Do you see a problem with Asia not yet considering photography an art form?

I don’t think it’s a problem; I think it’s an opportunity. It’s not flooded with photography. In a funny sort of way, going to New York is almost harder. Okay, you’ve got a converted audience who accept that photography is art or photography has value, and photography can be hung on their walls. But you’re jostling for your artists to squeeze in amongst all the other artists.  Here, as far as I’m concerned, there is a nice clean, flat ground.

I’m not saying people here will collect photography with the same appetite they do in Europe or America. Will there be a museum of photography in Hong Kong? Probably not in our lifetime. But, that means you can be a pioneer instead of walking around with a lot of other people, doing the same thing.

When did you begin eyeing Hong Kong for your new gallery space?

There was a time when we thought we’d open in Paris, and we started looking at that. But then, I thought, well it’s only two hours away, why do I need to open there? Then, we thought it would be fun to have something in New York, but in New York there are a hundred galleries, so why add another one to the mix? It’s not that I want to stand alone, but I feel there is an opportunity in Hong Kong, because no one has really taken up that challenge here.

… Nobody [in Asia] is showing the artists that we represent. I believe those artists are good artists, I believe they have something to say, and I believe people would enjoy their work here, so by natural train of thought, you’d say, why not try to open a space in Hong Kong? Certainly the welcome we’ve had here, the people of Hong Kong, the opportunity that the government gives you, to in a sense paves the way to come. They don’t make it difficult. They actually encourage you to do it, so, all those strings pulled together, apart from the distance of travel, make me feel like it would not be an onerous or difficult proposition to open up.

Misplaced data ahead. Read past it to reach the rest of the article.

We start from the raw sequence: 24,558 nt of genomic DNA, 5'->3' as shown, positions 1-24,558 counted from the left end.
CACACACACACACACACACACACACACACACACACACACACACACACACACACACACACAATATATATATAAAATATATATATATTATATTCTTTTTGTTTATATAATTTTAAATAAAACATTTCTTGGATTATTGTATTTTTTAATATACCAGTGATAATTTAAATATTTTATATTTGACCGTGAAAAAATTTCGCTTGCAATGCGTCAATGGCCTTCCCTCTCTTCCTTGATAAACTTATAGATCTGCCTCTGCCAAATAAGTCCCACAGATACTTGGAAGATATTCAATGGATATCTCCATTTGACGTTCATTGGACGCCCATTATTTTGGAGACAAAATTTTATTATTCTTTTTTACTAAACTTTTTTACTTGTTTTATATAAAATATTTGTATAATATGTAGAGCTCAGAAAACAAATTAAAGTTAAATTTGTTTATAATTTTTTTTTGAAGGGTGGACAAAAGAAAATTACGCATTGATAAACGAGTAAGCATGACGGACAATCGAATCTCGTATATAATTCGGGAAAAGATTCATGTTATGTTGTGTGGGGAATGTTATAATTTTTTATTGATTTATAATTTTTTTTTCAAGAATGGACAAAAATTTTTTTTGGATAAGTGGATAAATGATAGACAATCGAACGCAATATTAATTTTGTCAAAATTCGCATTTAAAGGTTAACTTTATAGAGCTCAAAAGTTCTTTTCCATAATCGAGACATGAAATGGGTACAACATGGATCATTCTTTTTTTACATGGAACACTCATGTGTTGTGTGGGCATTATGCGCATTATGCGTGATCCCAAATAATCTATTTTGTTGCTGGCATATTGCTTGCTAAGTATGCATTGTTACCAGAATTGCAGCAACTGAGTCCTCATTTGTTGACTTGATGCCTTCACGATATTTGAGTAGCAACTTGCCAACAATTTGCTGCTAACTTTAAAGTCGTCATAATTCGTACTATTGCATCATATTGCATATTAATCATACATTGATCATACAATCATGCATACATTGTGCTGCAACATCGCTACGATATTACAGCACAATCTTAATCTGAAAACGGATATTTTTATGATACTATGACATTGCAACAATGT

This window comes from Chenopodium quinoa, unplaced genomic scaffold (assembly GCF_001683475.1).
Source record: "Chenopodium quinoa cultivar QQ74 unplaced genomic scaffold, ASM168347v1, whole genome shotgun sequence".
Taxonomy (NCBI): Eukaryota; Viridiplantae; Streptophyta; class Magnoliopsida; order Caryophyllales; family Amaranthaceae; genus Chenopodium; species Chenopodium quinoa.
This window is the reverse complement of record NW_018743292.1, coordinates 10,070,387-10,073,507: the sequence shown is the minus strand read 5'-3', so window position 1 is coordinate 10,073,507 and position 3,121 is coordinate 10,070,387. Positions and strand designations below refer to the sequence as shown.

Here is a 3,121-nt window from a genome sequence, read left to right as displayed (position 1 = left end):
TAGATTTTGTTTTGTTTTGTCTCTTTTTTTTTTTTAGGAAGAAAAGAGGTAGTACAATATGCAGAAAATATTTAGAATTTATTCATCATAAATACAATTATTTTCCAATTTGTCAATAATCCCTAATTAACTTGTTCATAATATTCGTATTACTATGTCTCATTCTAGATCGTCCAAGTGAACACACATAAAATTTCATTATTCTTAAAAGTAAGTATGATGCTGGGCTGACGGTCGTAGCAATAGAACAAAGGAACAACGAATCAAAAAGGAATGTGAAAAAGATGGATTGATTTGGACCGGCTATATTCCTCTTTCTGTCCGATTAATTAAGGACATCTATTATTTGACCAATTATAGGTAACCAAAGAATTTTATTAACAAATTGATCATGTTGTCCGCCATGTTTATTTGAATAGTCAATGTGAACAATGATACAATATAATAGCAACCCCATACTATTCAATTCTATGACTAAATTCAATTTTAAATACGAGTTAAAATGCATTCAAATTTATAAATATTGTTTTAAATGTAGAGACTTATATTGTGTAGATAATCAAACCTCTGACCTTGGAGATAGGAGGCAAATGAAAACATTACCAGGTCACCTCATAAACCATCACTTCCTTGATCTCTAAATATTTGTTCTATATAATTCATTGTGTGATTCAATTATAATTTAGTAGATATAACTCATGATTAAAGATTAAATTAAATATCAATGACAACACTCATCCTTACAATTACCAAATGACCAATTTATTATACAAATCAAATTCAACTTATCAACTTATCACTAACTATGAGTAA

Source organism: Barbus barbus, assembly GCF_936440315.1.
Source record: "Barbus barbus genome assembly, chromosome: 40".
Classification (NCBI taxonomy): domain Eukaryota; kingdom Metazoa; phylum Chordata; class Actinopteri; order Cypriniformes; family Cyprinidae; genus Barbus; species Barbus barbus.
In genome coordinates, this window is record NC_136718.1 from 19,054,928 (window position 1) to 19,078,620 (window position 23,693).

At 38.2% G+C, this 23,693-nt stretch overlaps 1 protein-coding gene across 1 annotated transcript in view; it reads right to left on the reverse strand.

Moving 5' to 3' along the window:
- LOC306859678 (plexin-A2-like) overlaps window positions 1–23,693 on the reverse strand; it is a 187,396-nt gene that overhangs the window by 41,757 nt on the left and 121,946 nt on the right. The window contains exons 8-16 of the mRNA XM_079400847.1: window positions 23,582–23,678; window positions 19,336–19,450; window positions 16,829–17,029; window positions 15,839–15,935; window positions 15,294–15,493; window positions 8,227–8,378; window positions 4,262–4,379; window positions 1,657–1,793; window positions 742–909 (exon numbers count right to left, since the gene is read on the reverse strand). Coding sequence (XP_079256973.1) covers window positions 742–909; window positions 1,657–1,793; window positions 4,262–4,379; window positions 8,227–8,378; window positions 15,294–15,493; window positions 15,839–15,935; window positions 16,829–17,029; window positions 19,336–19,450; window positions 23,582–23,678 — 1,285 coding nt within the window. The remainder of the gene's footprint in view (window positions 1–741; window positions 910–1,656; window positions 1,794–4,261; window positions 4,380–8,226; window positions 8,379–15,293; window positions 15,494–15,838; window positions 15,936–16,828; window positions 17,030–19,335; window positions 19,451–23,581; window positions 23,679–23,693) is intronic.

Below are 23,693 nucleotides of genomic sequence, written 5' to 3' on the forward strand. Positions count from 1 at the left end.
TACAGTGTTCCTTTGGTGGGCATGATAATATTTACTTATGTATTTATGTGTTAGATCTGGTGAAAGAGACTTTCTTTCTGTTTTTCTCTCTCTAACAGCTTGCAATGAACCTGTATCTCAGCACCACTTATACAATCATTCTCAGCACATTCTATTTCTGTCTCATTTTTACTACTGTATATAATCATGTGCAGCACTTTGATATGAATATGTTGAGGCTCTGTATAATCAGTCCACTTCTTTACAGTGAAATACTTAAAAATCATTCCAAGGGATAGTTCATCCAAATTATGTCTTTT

Do you see Hong Kong as the art hub of Asia?

Very much. This is the gateway to not only Asia, but Australia, China, the Philippines, Singapore, and Japan. It’s a bit like London, which is very much the hub for Europe, and I believe Hong Kong shares some of those qualities.

I believe Art HK will become the Basel of the Far East. It’s in its 3rd year so it will take another few years for it to generate the excitement. I love the fact there’s lots of schoolchildren coming, students. Last year was a much more sedate affair. That didn’t concern me because you have to start somewhere. I think there’s been a very good energy. Of course, there are lots of things they need to work on, and there are some things that I feel could certainly be changed. But you know, that’s a rolling program with any art fair. Magnus [Renfrew] is doing a great job, I really think so.

Tim Walker, 'The Dress Lamp Tree', England, 2002. C-type print © Tim Walker Courtesy of Michael Hoppen Contemporary

What benefits do you see in opening in Hong Kong over Singapore or Shanghai?

A wider audience.

Do you expect it to be logistically easy to open in Hong Kong?

I don’t see why it should be any more difficult than opening in a city like New York or London. I think the space is going to be the problem. Finding the right space. I’ve been told there are certain areas that you need to open a space in. And I’ve looked at other areas where there are fantastic old buildings. I saw an amazing old 1930’s building in Wan Chai, similar to the old Flatiron Building in New York, and I thought it would be fun to take a flat there, not an office but an apartment, and open up a gallery and office there. I’ve been told the problem is that they’ll probably knock it down in a year, or not want a gallery in there, or people won’t come because if they’re going to galleries they want Hollywood Road. So I suppose those are the challenges.